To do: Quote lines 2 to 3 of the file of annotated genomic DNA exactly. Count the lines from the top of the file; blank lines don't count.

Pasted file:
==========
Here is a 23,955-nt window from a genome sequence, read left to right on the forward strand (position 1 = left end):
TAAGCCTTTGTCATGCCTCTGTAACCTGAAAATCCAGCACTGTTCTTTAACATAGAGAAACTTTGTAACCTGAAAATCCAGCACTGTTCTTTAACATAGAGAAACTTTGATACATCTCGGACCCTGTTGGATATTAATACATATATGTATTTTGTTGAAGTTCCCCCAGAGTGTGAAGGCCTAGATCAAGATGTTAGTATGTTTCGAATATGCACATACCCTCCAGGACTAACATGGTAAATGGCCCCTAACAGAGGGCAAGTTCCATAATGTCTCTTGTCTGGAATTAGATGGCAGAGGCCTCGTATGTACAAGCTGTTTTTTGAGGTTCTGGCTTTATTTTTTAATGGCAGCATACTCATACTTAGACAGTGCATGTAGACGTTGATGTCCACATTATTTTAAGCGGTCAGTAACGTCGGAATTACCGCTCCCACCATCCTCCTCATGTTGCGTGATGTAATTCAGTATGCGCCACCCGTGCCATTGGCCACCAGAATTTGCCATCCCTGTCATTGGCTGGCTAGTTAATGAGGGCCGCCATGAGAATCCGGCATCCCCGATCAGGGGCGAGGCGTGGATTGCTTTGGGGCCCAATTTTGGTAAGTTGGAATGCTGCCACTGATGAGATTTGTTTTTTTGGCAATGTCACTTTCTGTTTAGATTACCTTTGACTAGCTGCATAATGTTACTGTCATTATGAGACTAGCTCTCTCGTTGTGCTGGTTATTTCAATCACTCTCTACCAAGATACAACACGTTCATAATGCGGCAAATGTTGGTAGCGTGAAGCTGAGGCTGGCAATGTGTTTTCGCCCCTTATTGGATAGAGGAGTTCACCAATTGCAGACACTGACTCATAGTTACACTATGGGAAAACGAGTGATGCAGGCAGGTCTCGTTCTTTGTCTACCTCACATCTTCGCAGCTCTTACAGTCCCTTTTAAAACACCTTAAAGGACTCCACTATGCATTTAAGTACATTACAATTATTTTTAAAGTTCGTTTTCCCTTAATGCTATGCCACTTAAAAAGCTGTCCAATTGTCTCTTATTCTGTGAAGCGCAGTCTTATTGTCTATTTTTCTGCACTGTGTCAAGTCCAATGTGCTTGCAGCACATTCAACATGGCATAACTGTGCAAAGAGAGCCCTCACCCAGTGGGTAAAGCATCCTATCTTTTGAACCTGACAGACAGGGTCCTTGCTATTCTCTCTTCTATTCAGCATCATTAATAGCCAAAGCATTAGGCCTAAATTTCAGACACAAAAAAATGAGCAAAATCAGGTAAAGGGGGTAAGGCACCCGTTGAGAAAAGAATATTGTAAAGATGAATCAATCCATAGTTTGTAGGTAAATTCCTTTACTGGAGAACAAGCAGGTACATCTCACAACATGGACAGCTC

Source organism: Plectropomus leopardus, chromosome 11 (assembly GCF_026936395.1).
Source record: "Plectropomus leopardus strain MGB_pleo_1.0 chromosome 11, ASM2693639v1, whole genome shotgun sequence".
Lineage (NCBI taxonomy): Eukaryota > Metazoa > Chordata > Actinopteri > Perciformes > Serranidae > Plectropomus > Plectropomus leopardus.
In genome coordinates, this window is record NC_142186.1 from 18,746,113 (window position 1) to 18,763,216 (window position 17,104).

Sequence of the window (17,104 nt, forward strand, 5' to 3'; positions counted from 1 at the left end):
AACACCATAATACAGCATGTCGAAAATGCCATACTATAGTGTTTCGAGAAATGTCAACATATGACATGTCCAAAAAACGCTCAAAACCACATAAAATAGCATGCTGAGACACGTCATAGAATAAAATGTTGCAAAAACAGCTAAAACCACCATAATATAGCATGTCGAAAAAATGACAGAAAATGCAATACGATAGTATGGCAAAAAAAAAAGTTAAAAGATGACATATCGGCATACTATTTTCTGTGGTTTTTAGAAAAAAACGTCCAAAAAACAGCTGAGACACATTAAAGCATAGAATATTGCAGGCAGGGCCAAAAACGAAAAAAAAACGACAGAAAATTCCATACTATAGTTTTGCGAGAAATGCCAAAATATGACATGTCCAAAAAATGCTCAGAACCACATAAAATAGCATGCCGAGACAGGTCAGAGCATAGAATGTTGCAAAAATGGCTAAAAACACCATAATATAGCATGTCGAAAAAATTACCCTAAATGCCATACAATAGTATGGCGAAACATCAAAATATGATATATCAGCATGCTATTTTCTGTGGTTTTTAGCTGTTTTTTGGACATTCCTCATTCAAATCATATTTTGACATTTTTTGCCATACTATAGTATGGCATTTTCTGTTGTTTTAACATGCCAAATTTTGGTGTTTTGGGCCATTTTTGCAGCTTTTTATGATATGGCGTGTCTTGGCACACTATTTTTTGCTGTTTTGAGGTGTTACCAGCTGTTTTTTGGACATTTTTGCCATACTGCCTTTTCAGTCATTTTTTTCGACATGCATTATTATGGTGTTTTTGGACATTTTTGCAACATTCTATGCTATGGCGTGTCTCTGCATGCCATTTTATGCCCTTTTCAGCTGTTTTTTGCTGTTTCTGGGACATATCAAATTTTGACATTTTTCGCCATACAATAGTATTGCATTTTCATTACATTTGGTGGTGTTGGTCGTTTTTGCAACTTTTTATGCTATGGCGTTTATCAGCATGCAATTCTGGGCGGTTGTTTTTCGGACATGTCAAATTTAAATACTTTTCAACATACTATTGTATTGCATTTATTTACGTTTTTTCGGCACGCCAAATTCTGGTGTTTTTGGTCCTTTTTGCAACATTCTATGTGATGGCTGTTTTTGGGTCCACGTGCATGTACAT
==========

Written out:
TAAGCCTTTGTCATGCCTCTGTAACCTGAAAATCCAGCACTGTTCTTTAACATAGAGAAACTTTGTAACCTGAAAATCCAGCACTGTTCTTTAACATAGAGAAACTTTGATACATCTCGGACCCTGTTGGATATTAATACATATATGTATTTTGTTGAAGTTCCCCCAGAGTGTGAAGGCCTAGATCAAGATGTTAGTATGTTTCGAATATGCACATACCCTCCAGGACTAACATGGTAAATGGCCCCTAACAGAGGGCAAGTTCCATAATGTCTCTTGTCTGGAATTAGATGGCAGAGGCCTCGTATGTACAAGCTGTTTTTTGAGGTTCTGGCTTTATTTTTTAATGGCAGCATACTCATACTTAGACAGTGCATGTAGACGTTGATGTCCACATTATTTTAAGCGGTCAGTAACGTCGGAATTACCGCTCCCACCATCCTCCTCATGTTGCGTGATGTAATTCAGTATGCGCCACCCGTGCCATTGGCCACCAGAATTTGCCATCCCTGTCATTGGCTGGCTAGTTAATGAGGGCCGCCATGAGAATCCGGCATCCCCGATCAGGGGCGAGGCGTGGATTGCTTTGGGGCCCAATTTTGGTAAGTTGGAATGCTGCCACTGATGAGATTTGTTTTTTTGGCAATGTCACTTTCTGTTTAGATTACCTTTGACTAGCTGCATAATGTTACTGTCATTATGAGACTAGCTCTCTCGTTGTGCTGGTTATTTCAATCACTCTCTACCAAGATACAACACGTTCATAATGCGGCAAATGTTGGTAGCGTGAAGCTGAGGCTGGCAATGTGTTTTCGCCCCTTATTGGATAGAGGAGTTCACCAATTGCAGACACTGACTCATAGTTACACTATGGGAAAACGAGTGATGCAGGCAGGTCTCGTTCTTTGTCTACCTCACATCTTCGCAGCTCTTACAGTCCCTTTTAAAACACCTTAAAGGACTCCACTATGCATTTAAGTACATTACAATTATTTTTAAAGTTCGTTTTCCCTTAATGCTATGCCACTTAAAAAGCTGTCCAATTGTCTCTTATTCTGTGAAGCGCAGTCTTATTGTCTATTTTTCTGCACTGTGTCAAGTCCAATGTGCTTGCAGCACATTCAACATGGCATAACTGTGCAAAGAGAGCCCTCACCCAGTGGGTAAAGCATCCTATCTTTTGAACCTGACAGACAGGGTCCTTGCTATTCTCTCTTCTATTCAGCATCATTAATAGCCAAAGCATTAGGCCTAAATTTCAGACACAAAAAAATGAGCAAAATCAGGTAAAGGGGGTAAGGCACCCGTTGAGAAAAGAATATTGTAAAGATGAATCAATCCATAGTTTGTAGGTAAATTCCTTTACTGGAGAACAAGCAGGTACATCTCACAACATGGACAGCTC

Source organism: Plectropomus leopardus, chromosome 11 (assembly GCF_026936395.1).